The house from a circa 1908 postcard
The house in 2019
Earlier Houses: Buckland was originally a Cistercian abbey founded in 1278 by Amicia, Countess of Devon. It remained an abbey until the Dissolution of the Monasteries by King Henry VIII.
House & Family History: Buckland Abbey was founded in 1278 by the Cistercian order of monks, the last Cistercian foundation in England. As with most Cistercian foundations, the Abbey is located in a secluded location, making it one of the more enjoyable historic houses to visit in Devon. After the monastery was disbanded by Henry VIII in the English Reformation, Buckland was purchased by Sir Richard Grenville, former Marshal of Calais. Sir Richard intended Buckland as a prestigious country estate for his son Roger. Roger, however, did not live long enough to enjoy his new property; he died a few years later while commanding the warship Mary Rose. The estate passed to Sir Richard's grandson, also named Richard. At that time it was common among gentry who acquired former monastic buildings to create their new homes from the domestic ranges of the property. Grenville decided instead to convert the abbey church into a house, in the process creating a cozy and intimate home. He retained the church tower and inserted three floors in the church interior. The result is a comfortable Elizabethan house, though the interior decorative elements can be startling; Grenville was reputed to be quite eccentric, and the plaster and wooden carvings are not to everyone's taste. Just four years after completing Buckland, Grenville sold Buckland to his great rival, Sir Francis Drake, in 1581. Drake had just returned from his voyage around the world, and his pockets were flush with rewards bestowed upon him by Queen Elizabeth. As well as Buckland he purchased about 40 properties around Devon. Although he lived there on and off for 14 years, Drake did not make any major changes to the property. The house stayed in the Drake family until 1948 when it passed to the National Trust. The Chapel contains stained glass rescued from Reims Cathedral after World War I. In 1988 four stained glass windows were installed in the windows of the stairwell to commemorate the 400th anniversary of the defeat of the Spanish Armada. A special video presentation and displays within the house trace Drake's career and accomplishments, and there is a regular programme of events and historical re-enactments. An Elizabethan garden has been established at Buckland, as well as an aromatic herb garden, and there are enjoyable walks through the secluded estate. The abbey Great Barn has also been restored to its medieval splendour. The first new lime plaster ceiling to be sculpted in Devon for over 300 years was completed in the Drake Chamber in 1999. (This history kindly provided by BritainExpress.com, The UK Travel and Heritage Guide).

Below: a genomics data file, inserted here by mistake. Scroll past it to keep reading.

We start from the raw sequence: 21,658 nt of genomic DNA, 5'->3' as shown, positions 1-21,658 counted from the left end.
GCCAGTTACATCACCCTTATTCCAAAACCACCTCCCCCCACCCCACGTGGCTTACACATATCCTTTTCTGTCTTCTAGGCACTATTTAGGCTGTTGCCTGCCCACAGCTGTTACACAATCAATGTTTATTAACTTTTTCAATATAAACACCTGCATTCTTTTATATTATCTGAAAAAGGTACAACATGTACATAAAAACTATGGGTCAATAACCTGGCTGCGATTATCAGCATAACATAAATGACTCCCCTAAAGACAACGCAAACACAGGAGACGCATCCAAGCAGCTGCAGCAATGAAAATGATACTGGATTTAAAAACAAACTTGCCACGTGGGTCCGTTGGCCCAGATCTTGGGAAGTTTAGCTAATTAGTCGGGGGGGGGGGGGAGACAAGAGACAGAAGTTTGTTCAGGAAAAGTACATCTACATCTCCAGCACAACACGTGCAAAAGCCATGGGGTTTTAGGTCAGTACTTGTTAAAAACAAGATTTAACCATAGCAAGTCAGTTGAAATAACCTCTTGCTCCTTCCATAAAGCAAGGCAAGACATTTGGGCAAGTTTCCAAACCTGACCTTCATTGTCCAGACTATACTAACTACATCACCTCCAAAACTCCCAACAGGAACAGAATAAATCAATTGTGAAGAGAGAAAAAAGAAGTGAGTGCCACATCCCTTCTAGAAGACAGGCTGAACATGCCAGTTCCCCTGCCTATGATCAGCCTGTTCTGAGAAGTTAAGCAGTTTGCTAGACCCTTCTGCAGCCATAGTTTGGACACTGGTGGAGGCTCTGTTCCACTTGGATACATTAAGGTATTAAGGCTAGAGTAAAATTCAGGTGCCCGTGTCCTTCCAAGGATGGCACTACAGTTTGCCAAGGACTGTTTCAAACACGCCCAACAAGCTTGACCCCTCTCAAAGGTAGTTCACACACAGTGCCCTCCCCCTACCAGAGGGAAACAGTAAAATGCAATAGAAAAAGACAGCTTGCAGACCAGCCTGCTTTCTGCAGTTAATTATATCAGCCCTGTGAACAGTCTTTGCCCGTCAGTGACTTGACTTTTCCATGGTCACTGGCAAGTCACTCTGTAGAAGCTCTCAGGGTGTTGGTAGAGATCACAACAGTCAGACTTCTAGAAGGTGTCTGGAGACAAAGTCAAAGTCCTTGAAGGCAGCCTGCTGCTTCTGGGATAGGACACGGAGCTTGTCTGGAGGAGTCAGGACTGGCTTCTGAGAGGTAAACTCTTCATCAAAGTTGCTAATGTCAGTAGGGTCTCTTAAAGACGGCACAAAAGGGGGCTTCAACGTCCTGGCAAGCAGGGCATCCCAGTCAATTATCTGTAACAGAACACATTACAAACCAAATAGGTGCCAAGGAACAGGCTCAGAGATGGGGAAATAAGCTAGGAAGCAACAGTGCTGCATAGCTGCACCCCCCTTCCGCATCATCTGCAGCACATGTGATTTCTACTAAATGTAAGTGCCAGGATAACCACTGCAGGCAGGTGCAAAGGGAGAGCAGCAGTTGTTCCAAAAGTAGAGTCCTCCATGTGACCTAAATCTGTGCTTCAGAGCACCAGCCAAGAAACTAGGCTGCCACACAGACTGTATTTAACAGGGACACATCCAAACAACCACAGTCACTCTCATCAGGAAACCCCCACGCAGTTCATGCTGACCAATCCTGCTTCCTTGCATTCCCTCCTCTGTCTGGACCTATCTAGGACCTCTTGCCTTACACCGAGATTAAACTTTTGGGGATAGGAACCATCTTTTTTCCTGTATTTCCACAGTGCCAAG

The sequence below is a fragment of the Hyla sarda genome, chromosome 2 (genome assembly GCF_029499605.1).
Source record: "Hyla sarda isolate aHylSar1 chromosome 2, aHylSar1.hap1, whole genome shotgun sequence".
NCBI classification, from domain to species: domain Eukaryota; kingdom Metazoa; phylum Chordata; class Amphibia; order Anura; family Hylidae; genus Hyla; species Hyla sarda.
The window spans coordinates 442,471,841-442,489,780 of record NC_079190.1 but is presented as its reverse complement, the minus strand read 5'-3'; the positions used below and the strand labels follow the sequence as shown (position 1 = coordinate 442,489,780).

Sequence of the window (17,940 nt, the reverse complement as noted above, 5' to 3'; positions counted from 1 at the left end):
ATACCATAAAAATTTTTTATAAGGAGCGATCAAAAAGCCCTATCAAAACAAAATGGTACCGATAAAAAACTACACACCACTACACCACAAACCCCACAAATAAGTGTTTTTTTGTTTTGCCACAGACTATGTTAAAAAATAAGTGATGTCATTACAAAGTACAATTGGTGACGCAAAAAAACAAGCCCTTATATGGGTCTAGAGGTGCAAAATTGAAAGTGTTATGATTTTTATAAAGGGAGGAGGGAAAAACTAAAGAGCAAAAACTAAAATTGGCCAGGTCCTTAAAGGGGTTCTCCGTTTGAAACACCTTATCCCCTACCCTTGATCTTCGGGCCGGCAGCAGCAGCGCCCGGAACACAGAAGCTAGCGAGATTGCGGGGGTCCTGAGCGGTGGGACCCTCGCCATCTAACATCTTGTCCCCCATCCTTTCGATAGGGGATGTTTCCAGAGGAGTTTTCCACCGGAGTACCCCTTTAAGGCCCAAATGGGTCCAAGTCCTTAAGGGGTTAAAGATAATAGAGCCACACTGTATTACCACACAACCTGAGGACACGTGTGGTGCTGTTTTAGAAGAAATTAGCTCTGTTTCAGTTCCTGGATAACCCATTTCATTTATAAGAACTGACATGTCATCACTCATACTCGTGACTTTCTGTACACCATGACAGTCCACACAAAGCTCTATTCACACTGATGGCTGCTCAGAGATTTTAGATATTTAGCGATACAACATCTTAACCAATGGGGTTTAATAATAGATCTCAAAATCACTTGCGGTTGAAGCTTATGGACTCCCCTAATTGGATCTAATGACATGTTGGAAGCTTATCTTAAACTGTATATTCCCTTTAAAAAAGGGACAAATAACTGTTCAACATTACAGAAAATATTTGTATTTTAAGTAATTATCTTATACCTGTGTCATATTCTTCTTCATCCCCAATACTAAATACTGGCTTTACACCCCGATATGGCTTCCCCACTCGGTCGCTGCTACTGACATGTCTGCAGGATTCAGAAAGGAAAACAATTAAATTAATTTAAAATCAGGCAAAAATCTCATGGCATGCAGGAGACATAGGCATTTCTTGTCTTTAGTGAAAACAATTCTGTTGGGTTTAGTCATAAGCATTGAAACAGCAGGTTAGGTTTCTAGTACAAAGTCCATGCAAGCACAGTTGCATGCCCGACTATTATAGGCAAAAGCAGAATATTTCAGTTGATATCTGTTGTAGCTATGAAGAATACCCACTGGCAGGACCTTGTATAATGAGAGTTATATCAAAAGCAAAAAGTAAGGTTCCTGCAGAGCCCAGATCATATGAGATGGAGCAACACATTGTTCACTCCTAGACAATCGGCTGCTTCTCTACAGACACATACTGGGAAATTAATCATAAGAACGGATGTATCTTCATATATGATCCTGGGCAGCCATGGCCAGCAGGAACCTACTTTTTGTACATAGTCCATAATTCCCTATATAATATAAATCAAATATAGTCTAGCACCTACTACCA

Collections: According to tradition, Queen Elizabeth I gave to Sir Francis Drake the enamel and sardonyx cameo pendant called the Drake Locket Jewel and the opal and ruby hat pin known as the Drake Sun Jewel. Both jewels remain today in the ownership of the Drake family (the family is no longer at Buckland Abbey). The Drake Locket is on loan to the Victoria & Albert Museum, London; both jewels appeared in the 2003 exhibition "Elizabeth" at the National Maritime Museum, London.
Country Life: XXIX, 338 plan, 1916.
Title: Elizabeth: The Exhibition at the National Maritime Museum
Author: Starkey, David (Curator); Doran, Susan (Editor)
Year Published: 2003
Reference: pg. 185
Publisher: London: Chatto & Windus
Book Type: Hardback
Title: Royal Oak Newsletter, The
Year Published: NA
Reference: Spring 1999, pg. 12
Publisher: New York: The Royal Oak Foundation
Book Type: Magazine
House Listed: Grade I
Park Listed: Not Listed
Past Seat / Home of: Sir Richard Grenville, former Marshal of Calais, 16th century. Sir Francis Drake, 16th century; Drake family here from 1581 until 1948.
Current Ownership Type: The National Trust
Primary Current Ownership Use: Visitor Attraction